By Laura Koenig | Echo
There are no raccoons roaming this exhibition. Instead, oil paintings, projections, bent plexiglass and ringing bells fill Metcalf Gallery. Oil paintings displaying bold colors, straight lines and empty spaces cover the left side of the gallery while projections reflected off a variety of materials create movement on the right side. Both sides meet on the far wall with a transition piece: a projection shining on an oil painting to create the illusion of a three-dimensional space.
After traveling to Upland from their studios in New York, artists Matt Kleberg, Elizabeth Stehl Kleberg and Tal Gilboa started constructing "Through Sunset into the Raccoon Night," an exhibition that derives its name from a short story by Barry Hannah, on Tuesday, Feb. 7. While consuming about 60 gallons of coffee a day-as Matt Kleberg joked-the three figured out how to display their different projects in a single room, keeping the lights bright enough to see the oil paintings yet dark enough to view the projections.
The opening reception and artist talks were held on Friday, Feb. 10. During this time, Matt Kleberg explained his oil paintings. He began by showing a painting he made in seventh grade. It was an album cover rendition of American rock singer Jimi Hendrix. Even though his art has morphed over time, the central iconic graphic quality of his paintings remain a foundational element of his work. Now, he removes the central element, leaving an empty space in its place.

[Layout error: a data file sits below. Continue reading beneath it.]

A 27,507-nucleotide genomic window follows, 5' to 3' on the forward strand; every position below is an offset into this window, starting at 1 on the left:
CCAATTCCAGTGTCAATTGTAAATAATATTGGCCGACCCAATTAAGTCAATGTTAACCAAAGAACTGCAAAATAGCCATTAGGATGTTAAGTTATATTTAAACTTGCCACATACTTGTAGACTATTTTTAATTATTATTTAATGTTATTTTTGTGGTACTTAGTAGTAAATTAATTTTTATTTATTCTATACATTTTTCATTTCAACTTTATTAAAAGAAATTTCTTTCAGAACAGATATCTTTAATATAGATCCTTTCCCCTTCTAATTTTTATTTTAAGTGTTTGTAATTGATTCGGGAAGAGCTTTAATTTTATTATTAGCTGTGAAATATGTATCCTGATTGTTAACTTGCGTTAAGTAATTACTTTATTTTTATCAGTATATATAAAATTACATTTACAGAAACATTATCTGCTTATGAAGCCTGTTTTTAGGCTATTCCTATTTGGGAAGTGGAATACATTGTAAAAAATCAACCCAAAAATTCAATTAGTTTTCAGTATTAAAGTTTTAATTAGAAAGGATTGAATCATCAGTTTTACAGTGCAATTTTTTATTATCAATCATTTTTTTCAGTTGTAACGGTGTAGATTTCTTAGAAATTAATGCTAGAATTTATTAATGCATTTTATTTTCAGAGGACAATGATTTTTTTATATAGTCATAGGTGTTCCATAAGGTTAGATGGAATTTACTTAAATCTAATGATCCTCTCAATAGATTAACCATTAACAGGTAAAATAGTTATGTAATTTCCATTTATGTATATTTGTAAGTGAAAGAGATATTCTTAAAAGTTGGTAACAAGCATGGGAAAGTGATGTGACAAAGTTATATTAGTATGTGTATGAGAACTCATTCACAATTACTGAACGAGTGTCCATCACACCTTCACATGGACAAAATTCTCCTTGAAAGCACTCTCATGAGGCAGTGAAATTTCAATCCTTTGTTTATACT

"That central space became the subject of the paintings," Matt Kleberg said at the talk. "That's the mode I've been working in varying degrees for a couple years now. That space became the subject. I became interested in framing that space and creating a situation and creating a sense of expectation for that space without placing something in it and letting that expectant space carry the painting."
While Matt Kleberg carves spaces in his oil paintings, Elizabeth Kleberg and Gilboa work with light and objects to create projections of bending and moving images. The two women met in graduate school at the Pratt Institute. With a professor's encouragement, the two began creating art together.
The women started their portion of the artist talks by showing a piece of work featuring a polyphonic overtone singer, or someone who can sing two notes at the same time.
"We took that as a metaphor for how we work together," Elizabeth Kleberg said. "Two people working on the same work. There are these two personalities or presences that act as one thing."
The artists take their two distinct narratives and fuse them together to create a single, third narrative. They do this by bringing light and an object together to form a meeting point to create a new and animated reflection.
Assistant professor of art Suzie Dittenber met the artists this summer while staying in New York City for a conference. She invited them to come to Taylor for an exhibition.
Dittenber brought these artists to Taylor to emphasize artwork developed from relationships and friendships. Matt and Elizabeth Kleberg are married, and Gilboa is Elizabeth Kleberg's good friend. These relationships demonstrate the value of people behind the creation of great art.
"These artists are taking basic ingredients that are somewhat quotidian or everyday and yet appropriating these things in a way that's super playful, mysterious, magical and beautiful," Dittenber said.
The exhibition will continue in Metcalf Gallery until Friday, March 3.